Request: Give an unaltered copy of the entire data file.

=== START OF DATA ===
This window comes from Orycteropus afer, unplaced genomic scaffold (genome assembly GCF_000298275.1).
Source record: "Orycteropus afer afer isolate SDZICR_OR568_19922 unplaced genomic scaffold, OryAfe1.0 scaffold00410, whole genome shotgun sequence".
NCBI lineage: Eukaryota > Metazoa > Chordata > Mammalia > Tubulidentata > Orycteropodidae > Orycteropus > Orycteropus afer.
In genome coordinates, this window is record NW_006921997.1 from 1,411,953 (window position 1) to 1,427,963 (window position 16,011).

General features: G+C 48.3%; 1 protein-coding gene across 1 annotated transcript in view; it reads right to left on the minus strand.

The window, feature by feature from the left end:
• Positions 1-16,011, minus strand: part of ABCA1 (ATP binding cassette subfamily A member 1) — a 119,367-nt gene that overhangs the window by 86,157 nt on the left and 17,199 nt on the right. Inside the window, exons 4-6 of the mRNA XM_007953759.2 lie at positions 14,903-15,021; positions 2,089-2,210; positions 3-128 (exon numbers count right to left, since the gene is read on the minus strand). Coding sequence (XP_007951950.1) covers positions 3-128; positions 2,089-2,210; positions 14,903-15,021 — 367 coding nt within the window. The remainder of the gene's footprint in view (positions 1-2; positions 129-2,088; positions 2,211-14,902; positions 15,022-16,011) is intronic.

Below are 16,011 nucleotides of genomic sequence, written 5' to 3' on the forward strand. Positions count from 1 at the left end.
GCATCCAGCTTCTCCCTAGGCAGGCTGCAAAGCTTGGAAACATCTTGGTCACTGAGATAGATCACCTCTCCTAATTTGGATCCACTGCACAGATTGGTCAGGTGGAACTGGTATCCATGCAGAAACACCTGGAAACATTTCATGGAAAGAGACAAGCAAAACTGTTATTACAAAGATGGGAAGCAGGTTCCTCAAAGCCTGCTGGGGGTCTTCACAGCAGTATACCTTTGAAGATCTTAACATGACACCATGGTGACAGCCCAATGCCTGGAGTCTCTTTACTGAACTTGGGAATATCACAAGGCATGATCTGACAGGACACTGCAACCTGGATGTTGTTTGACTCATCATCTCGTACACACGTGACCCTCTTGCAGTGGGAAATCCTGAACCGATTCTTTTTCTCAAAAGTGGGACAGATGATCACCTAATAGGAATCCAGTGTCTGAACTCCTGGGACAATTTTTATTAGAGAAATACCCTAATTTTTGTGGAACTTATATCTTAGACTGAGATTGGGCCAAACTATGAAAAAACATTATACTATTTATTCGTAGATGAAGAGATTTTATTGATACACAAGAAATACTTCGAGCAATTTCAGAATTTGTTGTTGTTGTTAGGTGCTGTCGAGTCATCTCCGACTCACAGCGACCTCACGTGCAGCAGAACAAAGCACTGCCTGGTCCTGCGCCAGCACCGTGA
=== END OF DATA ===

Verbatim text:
This window comes from Orycteropus afer, unplaced genomic scaffold (genome assembly GCF_000298275.1).
Source record: "Orycteropus afer afer isolate SDZICR_OR568_19922 unplaced genomic scaffold, OryAfe1.0 scaffold00410, whole genome shotgun sequence".
NCBI lineage: Eukaryota > Metazoa > Chordata > Mammalia > Tubulidentata > Orycteropodidae > Orycteropus > Orycteropus afer.
In genome coordinates, this window is record NW_006921997.1 from 1,411,953 (window position 1) to 1,427,963 (window position 16,011).

General features: G+C 48.3%; 1 protein-coding gene across 1 annotated transcript in view; it reads right to left on the minus strand.

The window, feature by feature from the left end:
• Positions 1-16,011, minus strand: part of ABCA1 (ATP binding cassette subfamily A member 1) — a 119,367-nt gene that overhangs the window by 86,157 nt on the left and 17,199 nt on the right. Inside the window, exons 4-6 of the mRNA XM_007953759.2 lie at positions 14,903-15,021; positions 2,089-2,210; positions 3-128 (exon numbers count right to left, since the gene is read on the minus strand). Coding sequence (XP_007951950.1) covers positions 3-128; positions 2,089-2,210; positions 14,903-15,021 — 367 coding nt within the window. The remainder of the gene's footprint in view (positions 1-2; positions 129-2,088; positions 2,211-14,902; positions 15,022-16,011) is intronic.

Below are 16,011 nucleotides of genomic sequence, written 5' to 3' on the forward strand. Positions count from 1 at the left end.
GCATCCAGCTTCTCCCTAGGCAGGCTGCAAAGCTTGGAAACATCTTGGTCACTGAGATAGATCACCTCTCCTAATTTGGATCCACTGCACAGATTGGTCAGGTGGAACTGGTATCCATGCAGAAACACCTGGAAACATTTCATGGAAAGAGACAAGCAAAACTGTTATTACAAAGATGGGAAGCAGGTTCCTCAAAGCCTGCTGGGGGTCTTCACAGCAGTATACCTTTGAAGATCTTAACATGACACCATGGTGACAGCCCAATGCCTGGAGTCTCTTTACTGAACTTGGGAATATCACAAGGCATGATCTGACAGGACACTGCAACCTGGATGTTGTTTGACTCATCATCTCGTACACACGTGACCCTCTTGCAGTGGGAAATCCTGAACCGATTCTTTTTCTCAAAAGTGGGACAGATGATCACCTAATAGGAATCCAGTGTCTGAACTCCTGGGACAATTTTTATTAGAGAAATACCCTAATTTTTGTGGAACTTATATCTTAGACTGAGATTGGGCCAAACTATGAAAAAACATTATACTATTTATTCGTAGATGAAGAGATTTTATTGATACACAAGAAATACTTCGAGCAATTTCAGAATTTGTTGTTGTTGTTAGGTGCTGTCGAGTCATCTCCGACTCACAGCGACCTCACGTGCAGCAGAACAAAGCACTGCCTGGTCCTGCGCCAGCACCGTGA